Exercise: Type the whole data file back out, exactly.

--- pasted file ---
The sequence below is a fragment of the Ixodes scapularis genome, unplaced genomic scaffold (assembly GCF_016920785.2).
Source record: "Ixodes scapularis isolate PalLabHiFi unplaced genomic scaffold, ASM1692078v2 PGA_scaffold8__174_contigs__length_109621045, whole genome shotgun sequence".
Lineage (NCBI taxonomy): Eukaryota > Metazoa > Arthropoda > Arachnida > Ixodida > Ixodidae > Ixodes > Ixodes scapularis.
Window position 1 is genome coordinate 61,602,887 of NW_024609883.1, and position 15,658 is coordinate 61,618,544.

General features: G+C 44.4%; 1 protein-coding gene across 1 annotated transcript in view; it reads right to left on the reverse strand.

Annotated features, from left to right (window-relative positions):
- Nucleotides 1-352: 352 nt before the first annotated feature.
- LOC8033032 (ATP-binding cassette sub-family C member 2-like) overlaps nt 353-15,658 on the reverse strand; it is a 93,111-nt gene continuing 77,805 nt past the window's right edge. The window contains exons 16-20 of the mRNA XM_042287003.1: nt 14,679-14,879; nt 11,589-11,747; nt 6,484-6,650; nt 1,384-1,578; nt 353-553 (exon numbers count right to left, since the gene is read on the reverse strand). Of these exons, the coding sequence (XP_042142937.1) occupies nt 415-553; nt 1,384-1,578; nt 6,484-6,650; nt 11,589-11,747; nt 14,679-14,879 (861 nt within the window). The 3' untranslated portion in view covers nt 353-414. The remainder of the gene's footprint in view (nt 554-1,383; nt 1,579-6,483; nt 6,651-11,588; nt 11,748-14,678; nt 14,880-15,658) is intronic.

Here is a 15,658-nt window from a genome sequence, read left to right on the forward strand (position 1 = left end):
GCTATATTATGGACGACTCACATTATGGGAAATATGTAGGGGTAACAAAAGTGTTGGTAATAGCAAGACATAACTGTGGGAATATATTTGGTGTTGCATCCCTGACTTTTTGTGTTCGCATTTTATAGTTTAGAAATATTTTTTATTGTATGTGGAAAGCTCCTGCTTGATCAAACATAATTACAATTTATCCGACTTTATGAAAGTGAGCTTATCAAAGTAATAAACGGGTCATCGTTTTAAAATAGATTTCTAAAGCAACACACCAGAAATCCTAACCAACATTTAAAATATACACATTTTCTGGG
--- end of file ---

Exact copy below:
The sequence below is a fragment of the Ixodes scapularis genome, unplaced genomic scaffold (assembly GCF_016920785.2).
Source record: "Ixodes scapularis isolate PalLabHiFi unplaced genomic scaffold, ASM1692078v2 PGA_scaffold8__174_contigs__length_109621045, whole genome shotgun sequence".
Lineage (NCBI taxonomy): Eukaryota > Metazoa > Arthropoda > Arachnida > Ixodida > Ixodidae > Ixodes > Ixodes scapularis.
Window position 1 is genome coordinate 61,602,887 of NW_024609883.1, and position 15,658 is coordinate 61,618,544.

General features: G+C 44.4%; 1 protein-coding gene across 1 annotated transcript in view; it reads right to left on the reverse strand.

Annotated features, from left to right (window-relative positions):
- Nucleotides 1-352: 352 nt before the first annotated feature.
- LOC8033032 (ATP-binding cassette sub-family C member 2-like) overlaps nt 353-15,658 on the reverse strand; it is a 93,111-nt gene continuing 77,805 nt past the window's right edge. The window contains exons 16-20 of the mRNA XM_042287003.1: nt 14,679-14,879; nt 11,589-11,747; nt 6,484-6,650; nt 1,384-1,578; nt 353-553 (exon numbers count right to left, since the gene is read on the reverse strand). Of these exons, the coding sequence (XP_042142937.1) occupies nt 415-553; nt 1,384-1,578; nt 6,484-6,650; nt 11,589-11,747; nt 14,679-14,879 (861 nt within the window). The 3' untranslated portion in view covers nt 353-414. The remainder of the gene's footprint in view (nt 554-1,383; nt 1,579-6,483; nt 6,651-11,588; nt 11,748-14,678; nt 14,880-15,658) is intronic.

Here is a 15,658-nt window from a genome sequence, read left to right on the forward strand (position 1 = left end):
GCTATATTATGGACGACTCACATTATGGGAAATATGTAGGGGTAACAAAAGTGTTGGTAATAGCAAGACATAACTGTGGGAATATATTTGGTGTTGCATCCCTGACTTTTTGTGTTCGCATTTTATAGTTTAGAAATATTTTTTATTGTATGTGGAAAGCTCCTGCTTGATCAAACATAATTACAATTTATCCGACTTTATGAAAGTGAGCTTATCAAAGTAATAAACGGGTCATCGTTTTAAAATAGATTTCTAAAGCAACACACCAGAAATCCTAACCAACATTTAAAATATACACATTTTCTGGG